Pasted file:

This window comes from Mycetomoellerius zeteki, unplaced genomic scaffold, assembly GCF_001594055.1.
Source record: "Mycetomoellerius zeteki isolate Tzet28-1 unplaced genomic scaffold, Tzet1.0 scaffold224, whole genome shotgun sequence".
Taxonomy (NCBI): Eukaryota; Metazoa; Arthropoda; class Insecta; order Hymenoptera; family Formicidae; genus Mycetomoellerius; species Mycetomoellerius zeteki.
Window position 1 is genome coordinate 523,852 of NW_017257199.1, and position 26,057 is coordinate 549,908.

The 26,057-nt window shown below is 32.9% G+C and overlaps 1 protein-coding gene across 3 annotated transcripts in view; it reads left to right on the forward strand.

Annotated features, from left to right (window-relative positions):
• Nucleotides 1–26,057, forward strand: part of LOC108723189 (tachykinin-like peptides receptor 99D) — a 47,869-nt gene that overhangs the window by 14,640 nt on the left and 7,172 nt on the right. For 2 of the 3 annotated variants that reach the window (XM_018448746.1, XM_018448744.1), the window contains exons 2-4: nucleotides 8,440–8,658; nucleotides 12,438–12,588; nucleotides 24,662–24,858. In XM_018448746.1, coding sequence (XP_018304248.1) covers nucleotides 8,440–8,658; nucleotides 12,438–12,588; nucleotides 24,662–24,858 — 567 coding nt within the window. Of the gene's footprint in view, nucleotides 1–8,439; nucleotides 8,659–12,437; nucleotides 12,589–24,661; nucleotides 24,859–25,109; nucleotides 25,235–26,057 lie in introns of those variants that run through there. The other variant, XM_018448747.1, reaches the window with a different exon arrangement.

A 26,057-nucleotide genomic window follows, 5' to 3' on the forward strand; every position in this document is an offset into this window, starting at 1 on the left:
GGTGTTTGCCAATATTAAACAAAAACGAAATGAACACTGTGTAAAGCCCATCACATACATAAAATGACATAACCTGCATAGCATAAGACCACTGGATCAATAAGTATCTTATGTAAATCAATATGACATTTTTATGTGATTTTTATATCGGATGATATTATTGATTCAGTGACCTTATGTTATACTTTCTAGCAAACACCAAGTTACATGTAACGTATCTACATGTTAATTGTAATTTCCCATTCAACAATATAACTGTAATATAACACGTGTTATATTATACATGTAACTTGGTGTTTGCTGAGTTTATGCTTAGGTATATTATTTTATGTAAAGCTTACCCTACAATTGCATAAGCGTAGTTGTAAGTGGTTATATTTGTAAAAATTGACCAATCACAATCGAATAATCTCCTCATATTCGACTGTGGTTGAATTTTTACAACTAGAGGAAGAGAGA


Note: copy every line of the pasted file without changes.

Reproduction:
This window comes from Mycetomoellerius zeteki, unplaced genomic scaffold, assembly GCF_001594055.1.
Source record: "Mycetomoellerius zeteki isolate Tzet28-1 unplaced genomic scaffold, Tzet1.0 scaffold224, whole genome shotgun sequence".
Taxonomy (NCBI): Eukaryota; Metazoa; Arthropoda; class Insecta; order Hymenoptera; family Formicidae; genus Mycetomoellerius; species Mycetomoellerius zeteki.
Window position 1 is genome coordinate 523,852 of NW_017257199.1, and position 26,057 is coordinate 549,908.

The 26,057-nt window shown below is 32.9% G+C and overlaps 1 protein-coding gene across 3 annotated transcripts in view; it reads left to right on the forward strand.

Annotated features, from left to right (window-relative positions):
• Nucleotides 1–26,057, forward strand: part of LOC108723189 (tachykinin-like peptides receptor 99D) — a 47,869-nt gene that overhangs the window by 14,640 nt on the left and 7,172 nt on the right. For 2 of the 3 annotated variants that reach the window (XM_018448746.1, XM_018448744.1), the window contains exons 2-4: nucleotides 8,440–8,658; nucleotides 12,438–12,588; nucleotides 24,662–24,858. In XM_018448746.1, coding sequence (XP_018304248.1) covers nucleotides 8,440–8,658; nucleotides 12,438–12,588; nucleotides 24,662–24,858 — 567 coding nt within the window. Of the gene's footprint in view, nucleotides 1–8,439; nucleotides 8,659–12,437; nucleotides 12,589–24,661; nucleotides 24,859–25,109; nucleotides 25,235–26,057 lie in introns of those variants that run through there. The other variant, XM_018448747.1, reaches the window with a different exon arrangement.

A 26,057-nucleotide genomic window follows, 5' to 3' on the forward strand; every position in this document is an offset into this window, starting at 1 on the left:
GGTGTTTGCCAATATTAAACAAAAACGAAATGAACACTGTGTAAAGCCCATCACATACATAAAATGACATAACCTGCATAGCATAAGACCACTGGATCAATAAGTATCTTATGTAAATCAATATGACATTTTTATGTGATTTTTATATCGGATGATATTATTGATTCAGTGACCTTATGTTATACTTTCTAGCAAACACCAAGTTACATGTAACGTATCTACATGTTAATTGTAATTTCCCATTCAACAATATAACTGTAATATAACACGTGTTATATTATACATGTAACTTGGTGTTTGCTGAGTTTATGCTTAGGTATATTATTTTATGTAAAGCTTACCCTACAATTGCATAAGCGTAGTTGTAAGTGGTTATATTTGTAAAAATTGACCAATCACAATCGAATAATCTCCTCATATTCGACTGTGGTTGAATTTTTACAACTAGAGGAAGAGAGA